After all, have you ever flown a 1937 bimotor airplane?
And if you could,
where would you get one?
Earhart on the tail of her Electra, March 1937.
The disappearance of Amelia Earhart and Fred Noonan, somewhere in the Central Pacific near Howland Island, is a great aviation mystery! What if you could take off and fly Amelia Earhart’s plane as she flew it, over the same route she took but in a flight simulator? This was our first idea. We wanted to discover if you could learn more about what they did during their last flight than history books tell us.
TEP has been building a digital replica of the Electra. Our aircraft tries to replicate flight characteristics of the real thing. Fuel consumption rates, engine specifications, and aircraft dimensions model the historical aircraft in modern, flight simulation, software.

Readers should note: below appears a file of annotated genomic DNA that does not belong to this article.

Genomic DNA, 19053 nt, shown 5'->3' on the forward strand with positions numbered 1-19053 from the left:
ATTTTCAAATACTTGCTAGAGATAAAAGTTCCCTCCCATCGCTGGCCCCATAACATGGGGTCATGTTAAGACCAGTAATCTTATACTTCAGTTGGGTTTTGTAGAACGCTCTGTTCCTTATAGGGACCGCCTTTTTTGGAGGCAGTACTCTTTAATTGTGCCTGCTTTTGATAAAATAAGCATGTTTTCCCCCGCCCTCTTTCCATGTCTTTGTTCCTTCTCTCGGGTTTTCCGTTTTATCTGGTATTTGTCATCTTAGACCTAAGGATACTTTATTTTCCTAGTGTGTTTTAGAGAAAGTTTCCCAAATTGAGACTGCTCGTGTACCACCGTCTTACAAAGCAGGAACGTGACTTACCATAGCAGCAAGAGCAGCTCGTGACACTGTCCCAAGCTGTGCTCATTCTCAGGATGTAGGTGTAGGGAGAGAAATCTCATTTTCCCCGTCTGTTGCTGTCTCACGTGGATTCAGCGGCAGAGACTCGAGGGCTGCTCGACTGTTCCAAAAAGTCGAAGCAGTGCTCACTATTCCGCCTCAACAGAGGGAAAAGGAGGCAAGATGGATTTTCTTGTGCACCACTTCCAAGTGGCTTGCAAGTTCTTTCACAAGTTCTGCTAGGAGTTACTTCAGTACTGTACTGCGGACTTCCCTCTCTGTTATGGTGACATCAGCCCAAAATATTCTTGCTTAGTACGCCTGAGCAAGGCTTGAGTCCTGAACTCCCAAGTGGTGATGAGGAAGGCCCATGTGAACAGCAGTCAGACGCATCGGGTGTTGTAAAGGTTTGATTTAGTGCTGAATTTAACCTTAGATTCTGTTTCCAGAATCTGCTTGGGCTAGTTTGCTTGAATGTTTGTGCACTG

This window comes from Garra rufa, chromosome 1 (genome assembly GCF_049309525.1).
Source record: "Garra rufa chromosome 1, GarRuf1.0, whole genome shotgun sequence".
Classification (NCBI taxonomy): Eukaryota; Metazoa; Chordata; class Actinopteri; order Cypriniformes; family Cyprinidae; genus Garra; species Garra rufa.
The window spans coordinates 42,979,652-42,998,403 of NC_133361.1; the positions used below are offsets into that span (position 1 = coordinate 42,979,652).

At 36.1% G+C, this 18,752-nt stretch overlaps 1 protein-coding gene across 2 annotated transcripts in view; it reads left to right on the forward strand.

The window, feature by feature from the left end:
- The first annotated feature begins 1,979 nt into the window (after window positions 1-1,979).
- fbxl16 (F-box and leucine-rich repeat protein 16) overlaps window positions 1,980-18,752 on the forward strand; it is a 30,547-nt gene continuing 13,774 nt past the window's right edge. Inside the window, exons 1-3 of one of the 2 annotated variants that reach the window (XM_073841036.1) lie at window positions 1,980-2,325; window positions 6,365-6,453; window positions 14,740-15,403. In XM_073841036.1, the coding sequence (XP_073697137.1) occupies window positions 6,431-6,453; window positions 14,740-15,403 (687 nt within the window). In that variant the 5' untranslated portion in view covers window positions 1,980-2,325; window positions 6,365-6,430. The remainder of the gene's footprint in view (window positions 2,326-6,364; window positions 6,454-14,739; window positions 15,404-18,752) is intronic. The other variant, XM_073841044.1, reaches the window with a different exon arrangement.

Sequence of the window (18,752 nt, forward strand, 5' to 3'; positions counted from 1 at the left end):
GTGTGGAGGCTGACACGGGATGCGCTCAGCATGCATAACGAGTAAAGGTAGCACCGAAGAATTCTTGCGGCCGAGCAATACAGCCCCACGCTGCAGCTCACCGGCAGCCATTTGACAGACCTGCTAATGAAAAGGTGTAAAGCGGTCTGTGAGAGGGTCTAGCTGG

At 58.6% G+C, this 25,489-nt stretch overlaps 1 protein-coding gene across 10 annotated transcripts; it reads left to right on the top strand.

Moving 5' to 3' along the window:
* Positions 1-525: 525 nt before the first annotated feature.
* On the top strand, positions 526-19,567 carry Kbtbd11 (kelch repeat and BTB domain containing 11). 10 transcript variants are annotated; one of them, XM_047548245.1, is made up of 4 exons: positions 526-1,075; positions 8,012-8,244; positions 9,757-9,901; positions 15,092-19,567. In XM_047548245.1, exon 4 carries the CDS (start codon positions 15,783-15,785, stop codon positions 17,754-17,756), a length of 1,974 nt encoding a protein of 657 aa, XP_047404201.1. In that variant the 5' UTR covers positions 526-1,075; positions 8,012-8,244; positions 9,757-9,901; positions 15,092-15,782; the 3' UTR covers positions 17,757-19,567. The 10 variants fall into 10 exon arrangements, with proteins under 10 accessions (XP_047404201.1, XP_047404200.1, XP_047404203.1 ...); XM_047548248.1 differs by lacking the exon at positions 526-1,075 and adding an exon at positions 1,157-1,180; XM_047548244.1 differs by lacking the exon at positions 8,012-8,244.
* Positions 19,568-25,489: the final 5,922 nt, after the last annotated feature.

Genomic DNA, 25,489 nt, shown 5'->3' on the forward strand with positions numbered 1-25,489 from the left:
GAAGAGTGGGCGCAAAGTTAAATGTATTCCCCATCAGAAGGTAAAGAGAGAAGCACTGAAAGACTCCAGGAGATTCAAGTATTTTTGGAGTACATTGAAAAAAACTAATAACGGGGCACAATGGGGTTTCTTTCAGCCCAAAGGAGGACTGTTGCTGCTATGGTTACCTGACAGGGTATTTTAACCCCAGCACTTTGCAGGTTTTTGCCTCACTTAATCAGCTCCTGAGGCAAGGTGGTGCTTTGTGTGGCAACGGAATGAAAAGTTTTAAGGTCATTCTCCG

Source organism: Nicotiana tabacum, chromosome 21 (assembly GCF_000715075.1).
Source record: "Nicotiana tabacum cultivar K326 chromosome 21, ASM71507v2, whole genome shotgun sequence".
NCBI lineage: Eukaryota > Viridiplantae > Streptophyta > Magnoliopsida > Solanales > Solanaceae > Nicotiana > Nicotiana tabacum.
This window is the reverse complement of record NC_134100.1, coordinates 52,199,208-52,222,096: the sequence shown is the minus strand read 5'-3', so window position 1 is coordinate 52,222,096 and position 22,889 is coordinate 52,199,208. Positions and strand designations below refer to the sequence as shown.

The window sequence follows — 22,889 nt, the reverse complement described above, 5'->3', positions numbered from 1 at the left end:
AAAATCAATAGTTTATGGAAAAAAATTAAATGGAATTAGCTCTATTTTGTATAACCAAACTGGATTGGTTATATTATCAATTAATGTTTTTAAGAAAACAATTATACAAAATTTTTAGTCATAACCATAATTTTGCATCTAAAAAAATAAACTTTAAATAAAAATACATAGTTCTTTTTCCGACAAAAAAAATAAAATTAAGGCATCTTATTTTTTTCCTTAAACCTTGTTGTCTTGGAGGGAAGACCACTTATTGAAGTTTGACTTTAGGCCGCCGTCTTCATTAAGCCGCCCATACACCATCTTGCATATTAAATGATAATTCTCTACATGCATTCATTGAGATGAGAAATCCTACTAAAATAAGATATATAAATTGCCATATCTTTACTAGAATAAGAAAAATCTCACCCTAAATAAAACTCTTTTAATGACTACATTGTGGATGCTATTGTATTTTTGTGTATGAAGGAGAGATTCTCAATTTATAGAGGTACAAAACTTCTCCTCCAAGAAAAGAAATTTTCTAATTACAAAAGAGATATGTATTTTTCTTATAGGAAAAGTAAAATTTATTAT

The digital plane is designed from actual measurements, construction plans, and contemporary drawings. It is as close to the original plane as we can get on the desktop computer, and behave as Hall Hibard, Lockheed’s famous aircraft engineer, would have specified. We will continue to work upgrades, even after release the model later in 2015. Already it is a challenge to fly in our lab with the power and range Earhart demanded.